Expanding access to family planning (FP) is a principal objective of global family planning efforts and has been a driving force of national family planning programs in recent years. Many country programs are working alongside with the international family planning community to expand access to modern contraceptives. However, there is a challenging need for measuring all aspects of access. Measuring access usually requires linking information from multiple sources (e.g., individual women and facilities). To assess the influence of access to family planning services on modern contraceptive use among women, we link four rounds of individual women and service delivery points survey data from PMA2020 in Kinshasa. Multilevel logistics regression on pooled data is performed to test the influence of facility-level access factors on individual-level contraceptive use. We add variables tailored from a conceptual framework to cover elements of access to family planning: administrative access, geographic or physical access, economic access or affordability, cognitive access, service quality, and psychological access. We find that the effect of community and facility-level access factors varies extensively but having fewer stocked-out facilities and more facilities with long-acting permanent methods (LAPM) increases the odds of using modern contraceptives among women in Kinshasa. Our study shows that reliable supply chain with a broad array of method mix will increase the odds of modern contraceptive use at community level among women in Kinshasa. Using to community-oriented practices and service delivery along with empowering women to make health-related decisions should become a priority of family planning programs and international stakeholders in the country.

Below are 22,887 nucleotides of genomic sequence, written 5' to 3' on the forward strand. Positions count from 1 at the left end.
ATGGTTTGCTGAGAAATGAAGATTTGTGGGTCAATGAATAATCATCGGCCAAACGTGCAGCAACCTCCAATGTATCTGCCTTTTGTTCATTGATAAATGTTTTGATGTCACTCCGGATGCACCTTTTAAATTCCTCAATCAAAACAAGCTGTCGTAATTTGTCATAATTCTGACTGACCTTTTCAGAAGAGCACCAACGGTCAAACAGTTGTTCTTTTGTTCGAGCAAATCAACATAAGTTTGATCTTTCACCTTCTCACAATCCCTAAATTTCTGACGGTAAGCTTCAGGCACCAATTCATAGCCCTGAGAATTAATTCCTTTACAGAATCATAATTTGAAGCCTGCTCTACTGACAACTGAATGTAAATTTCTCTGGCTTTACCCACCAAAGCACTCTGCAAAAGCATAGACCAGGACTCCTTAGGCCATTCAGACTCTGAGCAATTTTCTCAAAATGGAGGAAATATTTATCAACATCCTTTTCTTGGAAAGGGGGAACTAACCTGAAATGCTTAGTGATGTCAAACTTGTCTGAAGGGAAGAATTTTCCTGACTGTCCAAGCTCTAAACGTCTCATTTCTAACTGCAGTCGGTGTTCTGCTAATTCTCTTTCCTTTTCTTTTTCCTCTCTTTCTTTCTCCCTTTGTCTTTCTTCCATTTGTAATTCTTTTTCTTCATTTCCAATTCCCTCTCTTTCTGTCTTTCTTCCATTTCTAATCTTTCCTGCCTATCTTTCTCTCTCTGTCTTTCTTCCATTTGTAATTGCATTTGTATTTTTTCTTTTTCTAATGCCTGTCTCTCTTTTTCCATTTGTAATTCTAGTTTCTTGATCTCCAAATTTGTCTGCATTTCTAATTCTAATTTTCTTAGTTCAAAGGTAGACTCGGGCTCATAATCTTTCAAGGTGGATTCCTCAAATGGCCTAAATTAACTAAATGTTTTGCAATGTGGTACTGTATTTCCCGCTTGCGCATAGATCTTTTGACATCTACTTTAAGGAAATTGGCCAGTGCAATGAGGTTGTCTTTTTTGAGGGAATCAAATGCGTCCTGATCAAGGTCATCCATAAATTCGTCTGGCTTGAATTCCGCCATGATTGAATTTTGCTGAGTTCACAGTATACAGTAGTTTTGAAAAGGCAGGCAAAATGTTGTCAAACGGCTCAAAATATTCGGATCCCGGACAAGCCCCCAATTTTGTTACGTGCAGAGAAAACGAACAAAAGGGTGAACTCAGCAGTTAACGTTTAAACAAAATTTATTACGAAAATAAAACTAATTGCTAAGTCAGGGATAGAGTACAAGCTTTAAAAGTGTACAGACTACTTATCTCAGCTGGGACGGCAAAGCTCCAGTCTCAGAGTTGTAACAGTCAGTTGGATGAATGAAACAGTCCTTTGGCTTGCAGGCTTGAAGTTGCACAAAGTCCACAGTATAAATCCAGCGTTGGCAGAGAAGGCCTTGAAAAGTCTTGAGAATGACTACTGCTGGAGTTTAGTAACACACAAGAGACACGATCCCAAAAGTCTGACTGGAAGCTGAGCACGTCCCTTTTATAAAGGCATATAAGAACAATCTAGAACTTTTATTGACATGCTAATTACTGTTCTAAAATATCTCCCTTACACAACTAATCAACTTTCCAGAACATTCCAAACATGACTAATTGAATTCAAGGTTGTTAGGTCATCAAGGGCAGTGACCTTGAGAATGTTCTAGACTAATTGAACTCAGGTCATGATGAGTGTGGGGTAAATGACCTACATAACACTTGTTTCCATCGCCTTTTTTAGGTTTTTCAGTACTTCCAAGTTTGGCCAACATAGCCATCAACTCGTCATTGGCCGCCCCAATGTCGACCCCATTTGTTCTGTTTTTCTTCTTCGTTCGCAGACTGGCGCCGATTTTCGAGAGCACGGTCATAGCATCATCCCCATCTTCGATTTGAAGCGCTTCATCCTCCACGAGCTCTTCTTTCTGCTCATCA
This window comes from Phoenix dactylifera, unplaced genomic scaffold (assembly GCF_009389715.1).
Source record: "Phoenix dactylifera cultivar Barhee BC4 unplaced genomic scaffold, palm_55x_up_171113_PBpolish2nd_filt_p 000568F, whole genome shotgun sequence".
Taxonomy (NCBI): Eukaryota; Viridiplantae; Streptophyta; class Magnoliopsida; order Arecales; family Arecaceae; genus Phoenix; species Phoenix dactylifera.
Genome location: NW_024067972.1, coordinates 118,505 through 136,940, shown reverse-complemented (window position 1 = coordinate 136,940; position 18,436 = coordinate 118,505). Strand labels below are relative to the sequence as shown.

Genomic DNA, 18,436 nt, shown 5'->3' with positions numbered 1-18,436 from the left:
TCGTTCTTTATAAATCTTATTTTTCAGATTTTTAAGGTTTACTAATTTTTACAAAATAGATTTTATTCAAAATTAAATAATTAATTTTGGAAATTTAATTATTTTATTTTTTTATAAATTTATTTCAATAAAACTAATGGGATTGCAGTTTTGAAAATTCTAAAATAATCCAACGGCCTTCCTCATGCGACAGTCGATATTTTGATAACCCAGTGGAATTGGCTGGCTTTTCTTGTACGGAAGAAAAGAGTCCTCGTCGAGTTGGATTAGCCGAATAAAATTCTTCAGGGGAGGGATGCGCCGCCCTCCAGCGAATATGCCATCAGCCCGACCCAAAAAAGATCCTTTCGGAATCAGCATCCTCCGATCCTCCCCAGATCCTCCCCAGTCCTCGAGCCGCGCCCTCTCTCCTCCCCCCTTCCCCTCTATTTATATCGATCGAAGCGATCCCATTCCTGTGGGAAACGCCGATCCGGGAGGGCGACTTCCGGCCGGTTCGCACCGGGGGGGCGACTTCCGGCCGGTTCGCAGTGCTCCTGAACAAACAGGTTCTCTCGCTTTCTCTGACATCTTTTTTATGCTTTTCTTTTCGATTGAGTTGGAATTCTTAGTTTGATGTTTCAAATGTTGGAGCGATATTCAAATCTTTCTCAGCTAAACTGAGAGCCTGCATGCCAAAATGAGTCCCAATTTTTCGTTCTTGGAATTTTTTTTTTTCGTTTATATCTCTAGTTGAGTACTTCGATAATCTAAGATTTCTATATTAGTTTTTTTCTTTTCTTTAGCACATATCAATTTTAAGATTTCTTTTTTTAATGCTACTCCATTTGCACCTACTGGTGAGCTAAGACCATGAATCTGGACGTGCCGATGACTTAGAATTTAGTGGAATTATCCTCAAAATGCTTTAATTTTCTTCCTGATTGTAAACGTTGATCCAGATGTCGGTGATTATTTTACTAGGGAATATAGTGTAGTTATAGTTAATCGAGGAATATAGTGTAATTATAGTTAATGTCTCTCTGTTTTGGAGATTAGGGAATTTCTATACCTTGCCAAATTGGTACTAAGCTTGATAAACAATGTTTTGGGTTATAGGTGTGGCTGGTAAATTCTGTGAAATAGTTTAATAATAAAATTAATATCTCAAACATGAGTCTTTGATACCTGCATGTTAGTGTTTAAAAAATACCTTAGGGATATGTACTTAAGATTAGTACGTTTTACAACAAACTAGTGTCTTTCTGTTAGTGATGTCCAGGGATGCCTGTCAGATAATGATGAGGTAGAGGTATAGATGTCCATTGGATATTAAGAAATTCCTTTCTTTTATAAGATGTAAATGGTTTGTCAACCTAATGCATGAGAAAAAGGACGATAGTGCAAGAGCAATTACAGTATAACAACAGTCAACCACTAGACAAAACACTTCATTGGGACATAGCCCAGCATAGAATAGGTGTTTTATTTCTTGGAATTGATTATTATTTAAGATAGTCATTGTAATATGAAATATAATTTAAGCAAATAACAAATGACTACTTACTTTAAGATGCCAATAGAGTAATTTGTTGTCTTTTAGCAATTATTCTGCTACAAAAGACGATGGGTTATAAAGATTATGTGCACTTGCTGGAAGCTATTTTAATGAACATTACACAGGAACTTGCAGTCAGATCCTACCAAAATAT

Assuntos
Comportamento Contraceptivo/estatística & dados numéricos , Serviços de Planejamento Familiar , Adolescente , Adulto , República Democrática do Congo , Feminino , Humanos , Modelos Logísticos , Pessoa de Meia-Idade , Inquéritos e Questionários , Adulto Jovem
17.
Pediatrics ; 146(2)2020 08.
Artigo em Inglês | MEDLINE | ID: mdl-32690805

RESUMO

Rates of sexual activity, pregnancies, and births among adolescents have continued to decline during the past decade to historic lows. Despite these positive trends, many adolescents remain at risk for unintended pregnancy and sexually transmitted infections (STIs). This technical report discusses the new data and trends in adolescent sexual behavior and barrier protection use. Since 2017, STI rates have increased and use of barrier methods, specifically external condom use, has declined among adolescents and young adults. Interventions that increase availability of or accessibility to barrier methods are most efficacious when combined with additional individual, small-group, or community-level activities that include messages about safer sex. Continued research informs public health interventions for adolescents that increase the consistent and correct use of barrier methods and promote dual protection of barrier methods for STI prevention together with other effective methods of contraception.


Assuntos